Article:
Rolls-Royce Bullish Despite Sluggish Engine Aftermarket

Rolls-Royce engine
The manufacturer's focus on larger engine types used for long-haul travel has meant slower aftermarket recovery times.
Credit: Rolls-Royce

The re-opening of transatlantic flights has contributed to Rolls-Royce’s large civil engine flying hours reaching around 50% of 2019 figures but installed engine sales and aftermarket shop visit activity have remained stagnant this year.

During a trading update with analysts on Thursday (Dec. 9) the British engine maker says when placed next to the 43% engine flying hour average in the first half of 2021, it is projecting approximately 46% year-to-date.

With much of the commercial engine segment’s recovery driven this year by short-haul engine types, Rolls-Royce’s primary focus on larger engines for long-haul travel has meant a slower recovery time for that part of the aftermarket. 

Warren East, CEO of the Derby-headquartered company, says Rolls-Royce anticipates a “significant” pickup in shop visit activity but this will be approached in an agile way due to the non-linear recovery of the market, with East citing new COVID-19 variants as an example.

“But the underlying trend is all forwards,” East says. “So that underlying trend will drive shop visits that is driving an underlying significant step-up in the load on our factories to build components for next year.”

East adds that this component demand will be determined on a week-by-week basis. “We’ll be looking at the actual demand for components from shop visits, whether that's paid on a time and materials basis or on a long-term service agreement basis. As far as we're concerned, the difficult bit is managing that load on our factories as the shop visit ramp comes towards us. But ours is going to be behind the rest of the industry because we're not servicing short-haul aircraft.”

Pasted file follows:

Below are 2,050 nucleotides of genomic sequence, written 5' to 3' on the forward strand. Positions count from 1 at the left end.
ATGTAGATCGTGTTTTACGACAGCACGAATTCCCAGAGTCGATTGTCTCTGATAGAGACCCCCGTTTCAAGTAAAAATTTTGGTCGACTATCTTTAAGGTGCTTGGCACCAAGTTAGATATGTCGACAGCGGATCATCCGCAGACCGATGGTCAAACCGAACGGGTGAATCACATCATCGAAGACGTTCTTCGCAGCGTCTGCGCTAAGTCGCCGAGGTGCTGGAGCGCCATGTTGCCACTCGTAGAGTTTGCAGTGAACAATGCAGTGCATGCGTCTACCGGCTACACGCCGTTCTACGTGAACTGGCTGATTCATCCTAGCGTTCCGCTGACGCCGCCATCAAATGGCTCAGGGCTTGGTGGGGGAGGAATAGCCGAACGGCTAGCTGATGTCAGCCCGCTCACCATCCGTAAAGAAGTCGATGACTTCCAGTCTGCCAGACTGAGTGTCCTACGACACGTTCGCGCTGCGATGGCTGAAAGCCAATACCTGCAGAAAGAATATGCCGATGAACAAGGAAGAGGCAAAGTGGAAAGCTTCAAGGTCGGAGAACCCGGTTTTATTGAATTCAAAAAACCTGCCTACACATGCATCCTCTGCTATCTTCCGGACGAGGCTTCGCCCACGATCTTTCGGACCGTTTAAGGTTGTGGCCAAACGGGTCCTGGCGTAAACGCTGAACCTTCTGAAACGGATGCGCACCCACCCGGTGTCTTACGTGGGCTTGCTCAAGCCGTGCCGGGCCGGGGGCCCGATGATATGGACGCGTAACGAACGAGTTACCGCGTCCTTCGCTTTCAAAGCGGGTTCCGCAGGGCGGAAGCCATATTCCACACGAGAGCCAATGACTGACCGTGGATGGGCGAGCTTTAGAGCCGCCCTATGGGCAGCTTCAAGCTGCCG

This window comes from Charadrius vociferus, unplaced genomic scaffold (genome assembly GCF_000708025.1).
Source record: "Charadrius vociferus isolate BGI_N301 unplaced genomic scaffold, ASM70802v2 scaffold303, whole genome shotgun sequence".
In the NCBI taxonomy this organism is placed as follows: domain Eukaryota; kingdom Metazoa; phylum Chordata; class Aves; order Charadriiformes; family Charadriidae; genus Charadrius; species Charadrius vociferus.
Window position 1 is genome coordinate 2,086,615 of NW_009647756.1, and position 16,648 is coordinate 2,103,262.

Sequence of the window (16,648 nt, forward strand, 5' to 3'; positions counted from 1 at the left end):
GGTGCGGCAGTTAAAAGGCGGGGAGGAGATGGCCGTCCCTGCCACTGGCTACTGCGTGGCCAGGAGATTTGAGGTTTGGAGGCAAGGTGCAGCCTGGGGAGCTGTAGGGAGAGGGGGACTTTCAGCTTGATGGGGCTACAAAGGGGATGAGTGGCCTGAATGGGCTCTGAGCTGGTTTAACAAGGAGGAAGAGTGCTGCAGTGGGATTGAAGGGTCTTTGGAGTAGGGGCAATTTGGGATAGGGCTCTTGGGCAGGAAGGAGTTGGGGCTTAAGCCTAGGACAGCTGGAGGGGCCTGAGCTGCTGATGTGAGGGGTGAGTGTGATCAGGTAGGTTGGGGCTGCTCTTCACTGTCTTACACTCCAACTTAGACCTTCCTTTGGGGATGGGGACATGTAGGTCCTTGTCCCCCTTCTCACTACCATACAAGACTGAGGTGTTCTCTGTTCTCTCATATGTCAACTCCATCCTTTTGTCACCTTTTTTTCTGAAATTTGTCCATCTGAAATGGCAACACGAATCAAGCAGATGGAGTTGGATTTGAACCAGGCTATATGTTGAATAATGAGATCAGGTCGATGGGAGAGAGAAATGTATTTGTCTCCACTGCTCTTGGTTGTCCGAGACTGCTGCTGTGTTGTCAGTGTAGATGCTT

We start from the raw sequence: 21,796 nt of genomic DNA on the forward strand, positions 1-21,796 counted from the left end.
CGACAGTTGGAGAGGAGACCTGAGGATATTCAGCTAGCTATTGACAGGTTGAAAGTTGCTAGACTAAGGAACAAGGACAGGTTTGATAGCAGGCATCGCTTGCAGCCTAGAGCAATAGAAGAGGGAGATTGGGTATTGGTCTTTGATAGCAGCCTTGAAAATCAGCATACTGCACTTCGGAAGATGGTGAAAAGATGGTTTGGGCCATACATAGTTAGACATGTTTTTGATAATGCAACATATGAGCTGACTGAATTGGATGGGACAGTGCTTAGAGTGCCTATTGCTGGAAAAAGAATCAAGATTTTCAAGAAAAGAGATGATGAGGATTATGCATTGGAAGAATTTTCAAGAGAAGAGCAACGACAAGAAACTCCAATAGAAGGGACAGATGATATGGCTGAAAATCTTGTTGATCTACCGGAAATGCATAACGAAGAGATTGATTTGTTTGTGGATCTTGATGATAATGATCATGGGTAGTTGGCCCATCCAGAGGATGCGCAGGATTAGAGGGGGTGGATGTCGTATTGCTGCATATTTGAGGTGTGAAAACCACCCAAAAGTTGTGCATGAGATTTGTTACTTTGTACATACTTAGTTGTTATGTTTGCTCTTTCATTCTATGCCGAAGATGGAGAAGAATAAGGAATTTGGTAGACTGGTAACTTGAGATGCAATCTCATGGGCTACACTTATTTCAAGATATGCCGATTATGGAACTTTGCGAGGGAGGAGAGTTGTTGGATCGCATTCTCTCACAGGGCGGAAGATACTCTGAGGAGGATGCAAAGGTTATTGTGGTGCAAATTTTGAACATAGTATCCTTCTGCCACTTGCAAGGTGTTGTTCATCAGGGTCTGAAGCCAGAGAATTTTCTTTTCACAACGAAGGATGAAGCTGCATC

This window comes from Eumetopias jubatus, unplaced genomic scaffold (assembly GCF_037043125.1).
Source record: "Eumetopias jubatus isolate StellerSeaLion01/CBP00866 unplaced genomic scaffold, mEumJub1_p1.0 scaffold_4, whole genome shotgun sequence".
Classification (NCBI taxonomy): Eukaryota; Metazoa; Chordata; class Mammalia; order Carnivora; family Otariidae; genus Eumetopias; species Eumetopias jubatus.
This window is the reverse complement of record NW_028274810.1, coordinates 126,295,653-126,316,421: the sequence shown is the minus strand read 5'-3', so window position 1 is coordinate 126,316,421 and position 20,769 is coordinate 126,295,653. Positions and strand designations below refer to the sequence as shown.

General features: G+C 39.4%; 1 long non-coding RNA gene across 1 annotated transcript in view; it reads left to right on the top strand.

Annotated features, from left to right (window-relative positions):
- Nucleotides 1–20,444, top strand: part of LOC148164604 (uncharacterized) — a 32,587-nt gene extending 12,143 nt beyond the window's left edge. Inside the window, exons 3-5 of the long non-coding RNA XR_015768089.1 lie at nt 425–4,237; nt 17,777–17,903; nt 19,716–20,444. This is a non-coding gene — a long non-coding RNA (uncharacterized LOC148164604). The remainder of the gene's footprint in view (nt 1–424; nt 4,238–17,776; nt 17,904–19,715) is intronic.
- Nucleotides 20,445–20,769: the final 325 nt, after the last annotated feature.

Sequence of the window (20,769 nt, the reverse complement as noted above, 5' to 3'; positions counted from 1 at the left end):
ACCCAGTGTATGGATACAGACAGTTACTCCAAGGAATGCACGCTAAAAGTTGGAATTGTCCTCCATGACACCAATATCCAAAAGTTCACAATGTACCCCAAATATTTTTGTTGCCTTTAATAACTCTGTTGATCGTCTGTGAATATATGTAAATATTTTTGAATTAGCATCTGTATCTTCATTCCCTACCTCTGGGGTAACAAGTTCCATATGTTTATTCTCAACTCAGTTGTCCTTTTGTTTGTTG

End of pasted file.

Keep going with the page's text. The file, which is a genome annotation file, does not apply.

Earlier this year in its H1 results published in August, Rolls-Royce projected about 400 major large-engine shop visits of powerplants under long-term agreements in 2022—nearly a third more than it saw in 2019. The increase comes after visits fell to 270 in 2020 and around 240 in 2021.

Overall, Rolls-Royce says it is ahead of schedule for achieving its $1.3 billion ($1.7 billion) savings target by the end of 2022 as part of a restructuring program launched in May 2020. By the end of this year, it will have removed around 8,500 job roles across all its divisions.

Restructuring also saw several divestments of Rolls-Royce divisions, including the sale of its Spain-based ITP Aero business to Bain Capital Private Equity for approximately €1.7bn. 

Rolls-Royce is expected to publish its full-year results for 2021 on Feb. 24, 2022.

James Pozzi

As Aviation Week's MRO Editor EMEA, James Pozzi covers the latest industry news from the European region and beyond. He also writes in-depth features on the commercial aftermarket for Inside MRO.